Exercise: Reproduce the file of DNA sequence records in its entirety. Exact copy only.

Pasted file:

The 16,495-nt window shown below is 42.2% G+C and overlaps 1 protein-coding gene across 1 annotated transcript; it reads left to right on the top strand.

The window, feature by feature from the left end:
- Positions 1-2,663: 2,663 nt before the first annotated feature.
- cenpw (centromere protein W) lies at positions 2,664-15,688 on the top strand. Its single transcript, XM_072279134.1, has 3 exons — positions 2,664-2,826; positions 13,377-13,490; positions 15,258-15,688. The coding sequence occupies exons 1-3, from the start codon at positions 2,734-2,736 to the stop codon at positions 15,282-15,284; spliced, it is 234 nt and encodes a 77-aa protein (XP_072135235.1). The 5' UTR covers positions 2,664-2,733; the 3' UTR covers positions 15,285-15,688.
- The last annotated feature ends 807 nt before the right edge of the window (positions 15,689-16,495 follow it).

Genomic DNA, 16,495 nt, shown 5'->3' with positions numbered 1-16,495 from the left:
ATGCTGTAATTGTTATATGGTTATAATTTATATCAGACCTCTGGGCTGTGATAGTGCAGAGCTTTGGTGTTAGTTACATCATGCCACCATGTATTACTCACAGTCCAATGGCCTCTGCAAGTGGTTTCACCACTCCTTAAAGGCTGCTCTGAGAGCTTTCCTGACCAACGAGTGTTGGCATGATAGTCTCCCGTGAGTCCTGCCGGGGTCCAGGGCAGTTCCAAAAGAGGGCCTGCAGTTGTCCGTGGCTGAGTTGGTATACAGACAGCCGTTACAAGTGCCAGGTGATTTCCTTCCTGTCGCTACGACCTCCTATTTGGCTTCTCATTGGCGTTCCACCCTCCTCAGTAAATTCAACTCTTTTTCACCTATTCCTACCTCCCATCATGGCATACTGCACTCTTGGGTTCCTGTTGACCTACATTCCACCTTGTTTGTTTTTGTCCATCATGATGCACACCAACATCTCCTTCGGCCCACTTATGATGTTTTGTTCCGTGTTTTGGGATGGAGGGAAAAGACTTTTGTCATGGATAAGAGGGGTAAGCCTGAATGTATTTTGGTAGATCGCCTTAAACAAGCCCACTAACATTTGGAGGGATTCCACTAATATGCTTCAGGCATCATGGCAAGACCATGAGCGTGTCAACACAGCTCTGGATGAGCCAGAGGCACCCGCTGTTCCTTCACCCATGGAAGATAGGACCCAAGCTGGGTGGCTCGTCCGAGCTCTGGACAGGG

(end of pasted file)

The 16,495-nt window shown below is 42.2% G+C and overlaps 1 protein-coding gene across 1 annotated transcript; it reads left to right on the top strand.

The window, feature by feature from the left end:
- Positions 1-2,663: 2,663 nt before the first annotated feature.
- cenpw (centromere protein W) lies at positions 2,664-15,688 on the top strand. Its single transcript, XM_072279134.1, has 3 exons — positions 2,664-2,826; positions 13,377-13,490; positions 15,258-15,688. The coding sequence occupies exons 1-3, from the start codon at positions 2,734-2,736 to the stop codon at positions 15,282-15,284; spliced, it is 234 nt and encodes a 77-aa protein (XP_072135235.1). The 5' UTR covers positions 2,664-2,733; the 3' UTR covers positions 15,285-15,688.
- The last annotated feature ends 807 nt before the right edge of the window (positions 15,689-16,495 follow it).

Genomic DNA, 16,495 nt, shown 5'->3' with positions numbered 1-16,495 from the left:
ATGCTGTAATTGTTATATGGTTATAATTTATATCAGACCTCTGGGCTGTGATAGTGCAGAGCTTTGGTGTTAGTTACATCATGCCACCATGTATTACTCACAGTCCAATGGCCTCTGCAAGTGGTTTCACCACTCCTTAAAGGCTGCTCTGAGAGCTTTCCTGACCAACGAGTGTTGGCATGATAGTCTCCCGTGAGTCCTGCCGGGGTCCAGGGCAGTTCCAAAAGAGGGCCTGCAGTTGTCCGTGGCTGAGTTGGTATACAGACAGCCGTTACAAGTGCCAGGTGATTTCCTTCCTGTCGCTACGACCTCCTATTTGGCTTCTCATTGGCGTTCCACCCTCCTCAGTAAATTCAACTCTTTTTCACCTATTCCTACCTCCCATCATGGCATACTGCACTCTTGGGTTCCTGTTGACCTACATTCCACCTTGTTTGTTTTTGTCCATCATGATGCACACCAACATCTCCTTCGGCCCACTTATGATGTTTTGTTCCGTGTTTTGGGATGGAGGGAAAAGACTTTTGTCATGGATAAGAGGGGTAAGCCTGAATGTATTTTGGTAGATCGCCTTAAACAAGCCCACTAACATTTGGAGGGATTCCACTAATATGCTTCAGGCATCATGGCAAGACCATGAGCGTGTCAACACAGCTCTGGATGAGCCAGAGGCACCCGCTGTTCCTTCACCCATGGAAGATAGGACCCAAGCTGGGTGGCTCGTCCGAGCTCTGGACAGGG